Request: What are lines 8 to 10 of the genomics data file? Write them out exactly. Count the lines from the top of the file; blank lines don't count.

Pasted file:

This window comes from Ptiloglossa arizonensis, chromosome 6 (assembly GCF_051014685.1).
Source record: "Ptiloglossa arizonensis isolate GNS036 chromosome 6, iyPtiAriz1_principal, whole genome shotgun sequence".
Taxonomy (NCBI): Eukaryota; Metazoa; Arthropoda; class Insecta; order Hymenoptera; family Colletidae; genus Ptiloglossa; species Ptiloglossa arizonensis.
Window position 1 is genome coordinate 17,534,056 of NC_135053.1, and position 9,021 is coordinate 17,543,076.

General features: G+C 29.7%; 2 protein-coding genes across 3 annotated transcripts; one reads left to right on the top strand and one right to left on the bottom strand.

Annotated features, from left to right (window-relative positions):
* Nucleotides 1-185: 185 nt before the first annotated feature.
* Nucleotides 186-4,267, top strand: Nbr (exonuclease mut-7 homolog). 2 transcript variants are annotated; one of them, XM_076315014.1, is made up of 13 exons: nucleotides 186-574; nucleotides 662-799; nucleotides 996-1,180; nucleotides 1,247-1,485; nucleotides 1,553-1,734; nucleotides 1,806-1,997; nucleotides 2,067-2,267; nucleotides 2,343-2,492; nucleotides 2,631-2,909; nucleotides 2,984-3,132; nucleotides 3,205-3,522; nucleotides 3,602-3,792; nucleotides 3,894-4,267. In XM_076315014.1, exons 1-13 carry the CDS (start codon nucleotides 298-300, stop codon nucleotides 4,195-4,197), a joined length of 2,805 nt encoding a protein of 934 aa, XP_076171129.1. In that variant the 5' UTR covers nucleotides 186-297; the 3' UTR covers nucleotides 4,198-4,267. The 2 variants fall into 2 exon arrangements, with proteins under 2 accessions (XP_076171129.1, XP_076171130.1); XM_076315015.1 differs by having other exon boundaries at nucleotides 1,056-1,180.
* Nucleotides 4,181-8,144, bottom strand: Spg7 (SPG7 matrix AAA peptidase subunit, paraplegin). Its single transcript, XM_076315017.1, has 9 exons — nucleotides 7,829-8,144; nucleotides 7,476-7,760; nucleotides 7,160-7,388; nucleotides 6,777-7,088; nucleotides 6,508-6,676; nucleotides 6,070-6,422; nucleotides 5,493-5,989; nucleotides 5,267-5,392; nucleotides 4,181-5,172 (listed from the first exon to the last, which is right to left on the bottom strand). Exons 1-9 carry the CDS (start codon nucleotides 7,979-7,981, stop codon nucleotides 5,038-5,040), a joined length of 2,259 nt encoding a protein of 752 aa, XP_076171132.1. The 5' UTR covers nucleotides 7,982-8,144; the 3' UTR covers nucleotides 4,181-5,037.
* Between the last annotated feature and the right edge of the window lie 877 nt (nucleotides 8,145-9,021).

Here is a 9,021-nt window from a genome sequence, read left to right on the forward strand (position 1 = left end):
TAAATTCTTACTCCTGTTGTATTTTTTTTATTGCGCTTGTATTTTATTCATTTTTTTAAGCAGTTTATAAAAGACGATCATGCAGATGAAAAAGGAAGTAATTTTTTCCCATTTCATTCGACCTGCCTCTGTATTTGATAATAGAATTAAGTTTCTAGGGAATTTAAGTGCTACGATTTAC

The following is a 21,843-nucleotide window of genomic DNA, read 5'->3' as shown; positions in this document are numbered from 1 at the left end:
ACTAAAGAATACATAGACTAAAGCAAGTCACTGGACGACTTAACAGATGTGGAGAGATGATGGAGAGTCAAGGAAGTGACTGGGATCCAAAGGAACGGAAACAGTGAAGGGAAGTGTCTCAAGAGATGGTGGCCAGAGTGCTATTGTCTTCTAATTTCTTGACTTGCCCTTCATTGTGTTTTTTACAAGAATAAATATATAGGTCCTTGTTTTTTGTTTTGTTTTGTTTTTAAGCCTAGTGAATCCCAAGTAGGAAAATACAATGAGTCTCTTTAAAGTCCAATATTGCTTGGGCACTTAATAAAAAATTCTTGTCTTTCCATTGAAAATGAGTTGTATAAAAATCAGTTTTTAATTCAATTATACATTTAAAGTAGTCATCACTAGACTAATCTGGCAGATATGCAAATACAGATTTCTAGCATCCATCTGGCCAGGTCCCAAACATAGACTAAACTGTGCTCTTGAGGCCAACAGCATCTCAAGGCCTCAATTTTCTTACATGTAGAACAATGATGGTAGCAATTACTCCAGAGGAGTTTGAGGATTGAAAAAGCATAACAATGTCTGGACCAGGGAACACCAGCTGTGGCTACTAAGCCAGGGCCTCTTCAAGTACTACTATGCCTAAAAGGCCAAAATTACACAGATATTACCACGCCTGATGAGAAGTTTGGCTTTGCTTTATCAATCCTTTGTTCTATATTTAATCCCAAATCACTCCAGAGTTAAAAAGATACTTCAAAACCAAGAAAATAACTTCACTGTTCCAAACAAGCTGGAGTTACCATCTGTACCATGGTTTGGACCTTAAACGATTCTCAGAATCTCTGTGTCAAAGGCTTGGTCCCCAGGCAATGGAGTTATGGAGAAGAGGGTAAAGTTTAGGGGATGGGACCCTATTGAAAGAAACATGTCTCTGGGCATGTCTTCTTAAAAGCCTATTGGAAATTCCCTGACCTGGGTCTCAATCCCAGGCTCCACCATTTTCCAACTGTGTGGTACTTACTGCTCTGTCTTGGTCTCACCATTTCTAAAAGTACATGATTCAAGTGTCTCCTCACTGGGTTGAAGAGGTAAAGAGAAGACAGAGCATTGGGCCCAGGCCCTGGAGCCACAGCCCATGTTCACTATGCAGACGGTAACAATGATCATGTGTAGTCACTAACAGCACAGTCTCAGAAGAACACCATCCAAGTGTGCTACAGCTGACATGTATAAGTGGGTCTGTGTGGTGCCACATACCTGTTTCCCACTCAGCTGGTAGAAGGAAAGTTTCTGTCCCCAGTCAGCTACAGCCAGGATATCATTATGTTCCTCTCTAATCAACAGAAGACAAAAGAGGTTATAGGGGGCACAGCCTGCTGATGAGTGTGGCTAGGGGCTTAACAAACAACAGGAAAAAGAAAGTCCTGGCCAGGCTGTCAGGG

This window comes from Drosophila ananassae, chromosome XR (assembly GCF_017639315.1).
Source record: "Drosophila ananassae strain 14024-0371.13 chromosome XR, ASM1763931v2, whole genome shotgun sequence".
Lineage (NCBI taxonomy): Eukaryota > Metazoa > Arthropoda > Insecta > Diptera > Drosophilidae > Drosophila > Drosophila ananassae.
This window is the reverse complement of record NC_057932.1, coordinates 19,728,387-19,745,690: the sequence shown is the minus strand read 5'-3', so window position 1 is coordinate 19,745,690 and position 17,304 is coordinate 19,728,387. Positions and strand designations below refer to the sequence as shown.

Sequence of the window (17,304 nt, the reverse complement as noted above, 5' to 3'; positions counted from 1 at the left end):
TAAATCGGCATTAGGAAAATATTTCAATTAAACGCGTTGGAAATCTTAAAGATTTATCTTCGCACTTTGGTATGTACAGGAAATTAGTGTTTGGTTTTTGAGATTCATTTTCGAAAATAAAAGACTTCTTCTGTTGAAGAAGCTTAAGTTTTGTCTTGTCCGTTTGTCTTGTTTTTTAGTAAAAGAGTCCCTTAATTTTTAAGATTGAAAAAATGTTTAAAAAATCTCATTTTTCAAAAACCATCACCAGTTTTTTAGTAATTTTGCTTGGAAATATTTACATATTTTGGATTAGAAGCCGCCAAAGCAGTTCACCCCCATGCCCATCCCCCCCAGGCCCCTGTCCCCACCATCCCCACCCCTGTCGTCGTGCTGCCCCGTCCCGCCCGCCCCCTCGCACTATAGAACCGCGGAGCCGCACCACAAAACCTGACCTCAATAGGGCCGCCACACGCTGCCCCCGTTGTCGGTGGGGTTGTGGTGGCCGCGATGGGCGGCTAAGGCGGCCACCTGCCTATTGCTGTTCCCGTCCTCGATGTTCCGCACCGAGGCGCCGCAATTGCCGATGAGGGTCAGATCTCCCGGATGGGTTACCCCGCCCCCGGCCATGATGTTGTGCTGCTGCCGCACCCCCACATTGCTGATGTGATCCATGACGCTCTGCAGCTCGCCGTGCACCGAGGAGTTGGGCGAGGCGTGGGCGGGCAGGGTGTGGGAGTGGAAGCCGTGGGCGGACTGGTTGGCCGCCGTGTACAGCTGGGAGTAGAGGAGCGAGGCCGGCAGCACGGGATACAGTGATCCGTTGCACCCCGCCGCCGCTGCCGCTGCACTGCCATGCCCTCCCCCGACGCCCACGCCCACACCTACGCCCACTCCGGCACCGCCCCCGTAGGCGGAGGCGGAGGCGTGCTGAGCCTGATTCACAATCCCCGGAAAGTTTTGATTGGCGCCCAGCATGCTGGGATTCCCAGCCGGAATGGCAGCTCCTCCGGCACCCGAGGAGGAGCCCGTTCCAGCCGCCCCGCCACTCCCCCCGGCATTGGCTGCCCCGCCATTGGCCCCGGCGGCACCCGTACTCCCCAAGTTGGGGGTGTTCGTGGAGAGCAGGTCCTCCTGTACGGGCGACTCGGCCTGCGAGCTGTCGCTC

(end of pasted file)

* Nucleotides 186-4,267, top strand: Nbr (exonuclease mut-7 homolog). 2 transcript variants are annotated; one of them, XM_076315014.1, is made up of 13 exons: nucleotides 186-574; nucleotides 662-799; nucleotides 996-1,180; nucleotides 1,247-1,485; nucleotides 1,553-1,734; nucleotides 1,806-1,997; nucleotides 2,067-2,267; nucleotides 2,343-2,492; nucleotides 2,631-2,909; nucleotides 2,984-3,132; nucleotides 3,205-3,522; nucleotides 3,602-3,792; nucleotides 3,894-4,267. In XM_076315014.1, exons 1-13 carry the CDS (start codon nucleotides 298-300, stop codon nucleotides 4,195-4,197), a joined length of 2,805 nt encoding a protein of 934 aa, XP_076171129.1. In that variant the 5' UTR covers nucleotides 186-297; the 3' UTR covers nucleotides 4,198-4,267. The 2 variants fall into 2 exon arrangements, with proteins under 2 accessions (XP_076171129.1, XP_076171130.1); XM_076315015.1 differs by having other exon boundaries at nucleotides 1,056-1,180.
* Nucleotides 4,181-8,144, bottom strand: Spg7 (SPG7 matrix AAA peptidase subunit, paraplegin). Its single transcript, XM_076315017.1, has 9 exons — nucleotides 7,829-8,144; nucleotides 7,476-7,760; nucleotides 7,160-7,388; nucleotides 6,777-7,088; nucleotides 6,508-6,676; nucleotides 6,070-6,422; nucleotides 5,493-5,989; nucleotides 5,267-5,392; nucleotides 4,181-5,172 (listed from the first exon to the last, which is right to left on the bottom strand). Exons 1-9 carry the CDS (start codon nucleotides 7,979-7,981, stop codon nucleotides 5,038-5,040), a joined length of 2,259 nt encoding a protein of 752 aa, XP_076171132.1. The 5' UTR covers nucleotides 7,982-8,144; the 3' UTR covers nucleotides 4,181-5,037.
* Between the last annotated feature and the right edge of the window lie 877 nt (nucleotides 8,145-9,021).